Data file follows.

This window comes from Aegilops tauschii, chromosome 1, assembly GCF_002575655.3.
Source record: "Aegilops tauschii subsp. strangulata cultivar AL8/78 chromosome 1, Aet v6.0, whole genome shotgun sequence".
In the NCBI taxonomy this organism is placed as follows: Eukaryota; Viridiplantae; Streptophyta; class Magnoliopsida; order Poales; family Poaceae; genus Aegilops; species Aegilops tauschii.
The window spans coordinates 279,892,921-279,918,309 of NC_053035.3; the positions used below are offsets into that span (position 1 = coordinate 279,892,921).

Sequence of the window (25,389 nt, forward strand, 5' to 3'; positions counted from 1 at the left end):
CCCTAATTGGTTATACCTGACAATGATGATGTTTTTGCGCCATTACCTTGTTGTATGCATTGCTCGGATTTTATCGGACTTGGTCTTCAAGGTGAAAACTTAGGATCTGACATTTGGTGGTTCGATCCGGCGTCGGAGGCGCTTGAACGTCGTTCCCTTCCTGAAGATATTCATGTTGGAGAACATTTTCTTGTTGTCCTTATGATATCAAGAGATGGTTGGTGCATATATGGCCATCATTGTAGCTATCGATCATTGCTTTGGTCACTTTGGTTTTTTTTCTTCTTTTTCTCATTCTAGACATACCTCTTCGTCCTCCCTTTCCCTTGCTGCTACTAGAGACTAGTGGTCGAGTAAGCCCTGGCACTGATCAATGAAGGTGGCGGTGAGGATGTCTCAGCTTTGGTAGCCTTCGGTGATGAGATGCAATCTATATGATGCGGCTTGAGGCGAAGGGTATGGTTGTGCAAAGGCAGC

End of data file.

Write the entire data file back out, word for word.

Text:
This window comes from Aegilops tauschii, chromosome 1, assembly GCF_002575655.3.
Source record: "Aegilops tauschii subsp. strangulata cultivar AL8/78 chromosome 1, Aet v6.0, whole genome shotgun sequence".
In the NCBI taxonomy this organism is placed as follows: Eukaryota; Viridiplantae; Streptophyta; class Magnoliopsida; order Poales; family Poaceae; genus Aegilops; species Aegilops tauschii.
The window spans coordinates 279,892,921-279,918,309 of NC_053035.3; the positions used below are offsets into that span (position 1 = coordinate 279,892,921).

Sequence of the window (25,389 nt, forward strand, 5' to 3'; positions counted from 1 at the left end):
CCCTAATTGGTTATACCTGACAATGATGATGTTTTTGCGCCATTACCTTGTTGTATGCATTGCTCGGATTTTATCGGACTTGGTCTTCAAGGTGAAAACTTAGGATCTGACATTTGGTGGTTCGATCCGGCGTCGGAGGCGCTTGAACGTCGTTCCCTTCCTGAAGATATTCATGTTGGAGAACATTTTCTTGTTGTCCTTATGATATCAAGAGATGGTTGGTGCATATATGGCCATCATTGTAGCTATCGATCATTGCTTTGGTCACTTTGGTTTTTTTTCTTCTTTTTCTCATTCTAGACATACCTCTTCGTCCTCCCTTTCCCTTGCTGCTACTAGAGACTAGTGGTCGAGTAAGCCCTGGCACTGATCAATGAAGGTGGCGGTGAGGATGTCTCAGCTTTGGTAGCCTTCGGTGATGAGATGCAATCTATATGATGCGGCTTGAGGCGAAGGGTATGGTTGTGCAAAGGCAGC